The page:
Some of the Russian-linked Facebook “fake news” that tried to exploit wedge issues during last year’s U.S. election was specifically targeting swing states, according to a new report.
Four unnamed sources “with direct knowledge of the situation” told CNN that certain ads were designed to reach potential voters in Michigan and Wisconsin, which ended up providing narrow wins for Donald Trump over rival Hillary Clinton. This is the first indication of which parts of the U.S. the ads were targeting.
The ads reportedly tried to promote division, such as by promoting anti-Muslim messages that would have been in line with the tone of Trump’s campaign.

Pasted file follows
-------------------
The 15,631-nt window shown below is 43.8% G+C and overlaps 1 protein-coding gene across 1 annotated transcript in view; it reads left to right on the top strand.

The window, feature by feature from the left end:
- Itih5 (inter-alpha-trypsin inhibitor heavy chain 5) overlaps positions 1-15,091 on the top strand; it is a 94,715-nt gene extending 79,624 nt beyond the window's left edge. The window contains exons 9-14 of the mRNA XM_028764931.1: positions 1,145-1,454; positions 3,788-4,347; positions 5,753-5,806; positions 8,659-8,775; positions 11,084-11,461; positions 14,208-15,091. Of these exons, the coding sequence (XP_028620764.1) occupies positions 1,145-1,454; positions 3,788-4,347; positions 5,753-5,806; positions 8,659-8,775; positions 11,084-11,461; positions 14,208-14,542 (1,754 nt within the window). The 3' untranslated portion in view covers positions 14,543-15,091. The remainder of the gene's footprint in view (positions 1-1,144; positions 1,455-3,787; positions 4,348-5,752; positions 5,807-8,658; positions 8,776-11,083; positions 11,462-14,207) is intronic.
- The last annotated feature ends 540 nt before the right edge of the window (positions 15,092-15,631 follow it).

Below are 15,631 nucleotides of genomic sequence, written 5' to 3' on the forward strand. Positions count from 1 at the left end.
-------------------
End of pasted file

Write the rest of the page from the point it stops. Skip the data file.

Facebook says the ads cost their posters $100,000, and were seen by 10 million people. When paying to promote content on Facebook, it is easy—and indeed more cost-efficient—to direct it at a specific group of people, based on geography and political leaning, among other factors.
On the weekend, Facebook CEO Mark Zuckerberg used the Jewish holiday of Yom Kippur to apologize for the platform’s divisive elements. “For the ways my work was used to divide people rather than bring us together, I ask forgiveness and I will work to do better,” he said in a post on the service.